Making a liquid battery: activity

Teacher Notes

Four activities can be conducted using the materials in the Battery Lab kit (multimeters not included):

  • measure the voltage of a battery using a digital multimeter
  • the effect of different combinations of electrodes on battery voltage (Veggie Battery Lab)
  • the effect of different electrolytes on the voltage of a battery (Liquid Battery Lab)
  • measure the voltage produced by a human being (Human Battery activity)


Understanding simple batteries

Liquid Battery activity - understanding batteries

Do this activity with the Battery Experiment Kit.


  • Two each copper and zinc rods about 5 to 10 cm (2 to 4″) long and 3 mm (1/8″) in diameter
  • One each aluminum, brass and stainless steel rods of the same size
  • Plastic vials or test-tubes with two holes cut in the lid to fit the metal rods
  • A test-tube holder
  • 1/8 cup each diluted vinegar, salt water, soda and water (or other household liquids)
  • A digital multimeter


When two metal rods are placed in vial with a liquid in it, a voltage can be measured between the rods (the combination acts as a battery). The liquids are called electrolytes. The rods are called electrodes. The chemical reaction is similar to that which occurs in a commercial battery. A battery with a liquid electrolyte is often referred to as a “wet cell.”


  1. Place the vial or test tube in the holder. Add one of the liquids to the vial, and place and one copper and one zinc rod in the vial so they do not touch each other, but are in the liquid.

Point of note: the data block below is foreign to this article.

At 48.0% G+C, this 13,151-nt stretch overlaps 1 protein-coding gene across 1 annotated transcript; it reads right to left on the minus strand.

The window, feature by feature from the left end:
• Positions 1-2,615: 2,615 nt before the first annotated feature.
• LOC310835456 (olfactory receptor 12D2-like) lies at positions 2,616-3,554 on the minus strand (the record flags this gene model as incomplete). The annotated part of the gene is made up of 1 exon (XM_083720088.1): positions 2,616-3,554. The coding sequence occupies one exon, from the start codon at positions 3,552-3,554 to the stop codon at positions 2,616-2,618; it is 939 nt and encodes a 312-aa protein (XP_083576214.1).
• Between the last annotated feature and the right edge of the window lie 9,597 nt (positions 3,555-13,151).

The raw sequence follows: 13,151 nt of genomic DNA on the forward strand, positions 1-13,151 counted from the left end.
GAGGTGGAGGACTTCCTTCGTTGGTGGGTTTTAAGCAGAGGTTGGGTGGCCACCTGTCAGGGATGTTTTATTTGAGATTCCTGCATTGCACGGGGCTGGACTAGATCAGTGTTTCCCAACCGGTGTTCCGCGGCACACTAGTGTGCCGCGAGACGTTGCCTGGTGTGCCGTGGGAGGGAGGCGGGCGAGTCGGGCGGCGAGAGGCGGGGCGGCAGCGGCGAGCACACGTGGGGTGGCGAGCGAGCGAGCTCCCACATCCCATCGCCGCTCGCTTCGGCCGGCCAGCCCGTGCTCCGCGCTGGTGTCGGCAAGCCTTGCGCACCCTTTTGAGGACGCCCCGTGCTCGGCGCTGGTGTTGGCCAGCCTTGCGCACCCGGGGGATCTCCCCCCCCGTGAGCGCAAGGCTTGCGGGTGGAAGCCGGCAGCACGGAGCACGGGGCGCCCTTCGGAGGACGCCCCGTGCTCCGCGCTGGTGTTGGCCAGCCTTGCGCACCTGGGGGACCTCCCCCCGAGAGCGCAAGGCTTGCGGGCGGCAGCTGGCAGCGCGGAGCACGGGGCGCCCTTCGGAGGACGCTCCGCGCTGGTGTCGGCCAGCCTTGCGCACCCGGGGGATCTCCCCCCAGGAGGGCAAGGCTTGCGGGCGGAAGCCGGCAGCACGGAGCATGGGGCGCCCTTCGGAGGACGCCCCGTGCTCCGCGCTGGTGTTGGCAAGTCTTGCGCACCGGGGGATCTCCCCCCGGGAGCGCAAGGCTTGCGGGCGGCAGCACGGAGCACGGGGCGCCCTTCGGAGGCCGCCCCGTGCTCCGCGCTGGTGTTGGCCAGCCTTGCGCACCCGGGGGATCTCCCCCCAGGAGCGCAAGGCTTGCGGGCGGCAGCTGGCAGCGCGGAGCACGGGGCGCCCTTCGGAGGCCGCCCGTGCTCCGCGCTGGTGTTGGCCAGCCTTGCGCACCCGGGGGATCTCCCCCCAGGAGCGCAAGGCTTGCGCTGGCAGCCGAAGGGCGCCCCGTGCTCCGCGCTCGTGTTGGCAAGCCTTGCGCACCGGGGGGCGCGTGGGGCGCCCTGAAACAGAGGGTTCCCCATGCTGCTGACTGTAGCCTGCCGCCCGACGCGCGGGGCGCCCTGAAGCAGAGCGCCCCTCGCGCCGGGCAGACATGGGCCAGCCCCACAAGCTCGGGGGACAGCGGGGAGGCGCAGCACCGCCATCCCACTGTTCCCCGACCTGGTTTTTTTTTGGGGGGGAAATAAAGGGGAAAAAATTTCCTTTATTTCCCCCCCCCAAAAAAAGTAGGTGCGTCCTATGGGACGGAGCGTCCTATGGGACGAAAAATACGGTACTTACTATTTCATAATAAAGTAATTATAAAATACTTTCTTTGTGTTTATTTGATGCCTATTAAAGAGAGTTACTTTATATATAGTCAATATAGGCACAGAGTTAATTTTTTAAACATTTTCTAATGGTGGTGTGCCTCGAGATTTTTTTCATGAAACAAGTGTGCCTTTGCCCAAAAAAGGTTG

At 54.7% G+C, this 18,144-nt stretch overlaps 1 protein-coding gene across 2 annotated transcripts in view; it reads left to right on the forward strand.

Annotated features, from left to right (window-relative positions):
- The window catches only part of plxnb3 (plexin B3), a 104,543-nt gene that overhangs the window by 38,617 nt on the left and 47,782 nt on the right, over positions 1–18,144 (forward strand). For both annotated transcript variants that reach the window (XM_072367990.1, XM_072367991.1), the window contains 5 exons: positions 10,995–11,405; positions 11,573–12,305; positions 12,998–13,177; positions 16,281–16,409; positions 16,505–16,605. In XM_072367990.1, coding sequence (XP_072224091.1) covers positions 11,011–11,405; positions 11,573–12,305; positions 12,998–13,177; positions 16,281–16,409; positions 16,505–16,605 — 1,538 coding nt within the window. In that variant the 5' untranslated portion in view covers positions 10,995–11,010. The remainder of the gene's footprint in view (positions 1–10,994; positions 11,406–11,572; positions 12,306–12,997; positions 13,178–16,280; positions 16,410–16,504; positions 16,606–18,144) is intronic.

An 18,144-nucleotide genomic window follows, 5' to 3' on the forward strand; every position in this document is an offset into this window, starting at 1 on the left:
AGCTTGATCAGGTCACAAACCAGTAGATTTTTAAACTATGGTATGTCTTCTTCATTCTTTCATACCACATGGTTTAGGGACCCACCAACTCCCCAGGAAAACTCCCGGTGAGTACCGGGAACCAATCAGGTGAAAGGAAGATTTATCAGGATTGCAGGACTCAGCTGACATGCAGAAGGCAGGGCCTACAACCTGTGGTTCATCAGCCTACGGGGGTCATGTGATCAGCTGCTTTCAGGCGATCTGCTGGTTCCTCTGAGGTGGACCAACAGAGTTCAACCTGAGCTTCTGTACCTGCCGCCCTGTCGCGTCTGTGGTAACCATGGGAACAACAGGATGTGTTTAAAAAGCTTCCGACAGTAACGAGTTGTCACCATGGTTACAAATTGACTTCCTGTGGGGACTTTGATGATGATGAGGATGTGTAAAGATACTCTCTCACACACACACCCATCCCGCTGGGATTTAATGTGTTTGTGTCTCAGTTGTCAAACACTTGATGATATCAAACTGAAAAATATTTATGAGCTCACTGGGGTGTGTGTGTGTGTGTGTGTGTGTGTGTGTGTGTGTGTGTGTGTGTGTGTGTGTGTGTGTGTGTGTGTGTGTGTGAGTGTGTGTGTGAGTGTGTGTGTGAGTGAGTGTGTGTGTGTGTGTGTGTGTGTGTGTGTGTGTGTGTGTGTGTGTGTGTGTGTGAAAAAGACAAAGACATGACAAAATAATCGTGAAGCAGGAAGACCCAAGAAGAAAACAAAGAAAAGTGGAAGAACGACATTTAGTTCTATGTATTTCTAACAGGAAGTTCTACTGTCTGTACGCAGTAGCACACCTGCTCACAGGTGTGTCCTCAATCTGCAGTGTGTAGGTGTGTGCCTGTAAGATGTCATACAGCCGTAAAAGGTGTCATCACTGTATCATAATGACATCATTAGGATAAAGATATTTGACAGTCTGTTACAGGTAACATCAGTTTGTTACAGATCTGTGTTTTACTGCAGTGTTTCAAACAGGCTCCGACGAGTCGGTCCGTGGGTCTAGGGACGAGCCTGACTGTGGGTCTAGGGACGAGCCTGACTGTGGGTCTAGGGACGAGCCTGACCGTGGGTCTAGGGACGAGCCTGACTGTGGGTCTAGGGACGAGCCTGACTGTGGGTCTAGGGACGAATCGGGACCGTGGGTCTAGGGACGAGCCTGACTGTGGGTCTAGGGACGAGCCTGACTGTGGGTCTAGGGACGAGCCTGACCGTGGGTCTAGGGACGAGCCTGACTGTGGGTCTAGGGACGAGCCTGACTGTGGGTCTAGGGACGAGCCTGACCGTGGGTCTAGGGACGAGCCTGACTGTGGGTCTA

Measure the voltage between the rods. How much is it?
  2. Design and conduct an experiment to determine the effect of different liquids (used as electrolytes) on the voltage produced in a liquid battery.
    1. Your experimental question is:
    2. State your hypothesis:
    3. Define your independent variable (IV):
    4. Define your dependent variable (DV):
    5. What factors were held constant in your experiment?
    6. Design a data table. Conduct your experiment and record your data.
    7. Graph your data.
  3. Conclusions: What conclusions can you draw from the experiment you just conducted?
  4. Discussion: The best electrolyte you used produced about 1V.  How do you think a 6V battery is made? Or a 9V or 12V?
  5. From this lab, what conclusions can you draw about how different electrolytes affect the voltage produced by a battery?
  6. If you have not done the veggie battery lab yet, what do you think would happen if you used the liquid that produced the highest voltage, and tried out different combinations of rods for electrodes?
    Gather your data in the table below:
One copper rod and one rod of the following metal: Voltage produced (V) One zinc rod and one rod of the following metal: Voltage produced (V)
Tip: be sure to try out copper-copper and zinc-zinc too.


What conclusions can you draw from using different combinations of electrodes?



Download this activity in PDF format

More activities from the Understanding Batteries Module are available on the Exploring Physics CD.

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